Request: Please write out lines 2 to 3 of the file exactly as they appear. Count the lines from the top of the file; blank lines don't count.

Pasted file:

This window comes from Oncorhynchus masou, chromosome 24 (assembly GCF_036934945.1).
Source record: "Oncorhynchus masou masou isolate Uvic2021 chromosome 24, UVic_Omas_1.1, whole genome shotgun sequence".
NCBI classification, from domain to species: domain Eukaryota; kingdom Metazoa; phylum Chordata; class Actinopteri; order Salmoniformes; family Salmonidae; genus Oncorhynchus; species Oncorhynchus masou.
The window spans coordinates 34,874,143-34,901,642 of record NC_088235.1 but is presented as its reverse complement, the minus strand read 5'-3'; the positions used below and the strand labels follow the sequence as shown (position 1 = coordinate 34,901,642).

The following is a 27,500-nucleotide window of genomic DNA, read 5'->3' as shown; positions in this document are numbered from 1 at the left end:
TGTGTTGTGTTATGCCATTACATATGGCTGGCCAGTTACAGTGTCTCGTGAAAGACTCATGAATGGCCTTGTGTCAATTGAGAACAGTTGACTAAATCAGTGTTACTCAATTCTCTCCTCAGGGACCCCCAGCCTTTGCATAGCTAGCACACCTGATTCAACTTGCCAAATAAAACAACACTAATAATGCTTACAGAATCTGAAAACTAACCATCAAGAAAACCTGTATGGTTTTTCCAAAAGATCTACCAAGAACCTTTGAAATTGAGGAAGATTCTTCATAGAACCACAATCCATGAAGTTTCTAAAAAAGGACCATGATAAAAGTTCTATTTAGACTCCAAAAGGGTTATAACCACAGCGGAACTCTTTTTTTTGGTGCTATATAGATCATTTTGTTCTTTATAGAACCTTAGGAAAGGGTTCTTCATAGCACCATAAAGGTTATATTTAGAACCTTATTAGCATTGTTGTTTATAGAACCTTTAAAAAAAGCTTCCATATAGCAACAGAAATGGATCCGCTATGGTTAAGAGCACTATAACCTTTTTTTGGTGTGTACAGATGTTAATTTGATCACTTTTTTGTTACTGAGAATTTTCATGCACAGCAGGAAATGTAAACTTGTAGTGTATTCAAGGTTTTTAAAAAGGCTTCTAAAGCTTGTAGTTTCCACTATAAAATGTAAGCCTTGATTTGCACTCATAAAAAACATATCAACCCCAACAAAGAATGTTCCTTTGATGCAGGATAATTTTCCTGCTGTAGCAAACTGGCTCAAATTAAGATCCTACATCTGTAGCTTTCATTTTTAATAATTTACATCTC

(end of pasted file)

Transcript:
Source record: "Oncorhynchus masou masou isolate Uvic2021 chromosome 24, UVic_Omas_1.1, whole genome shotgun sequence".
NCBI classification, from domain to species: domain Eukaryota; kingdom Metazoa; phylum Chordata; class Actinopteri; order Salmoniformes; family Salmonidae; genus Oncorhynchus; species Oncorhynchus masou.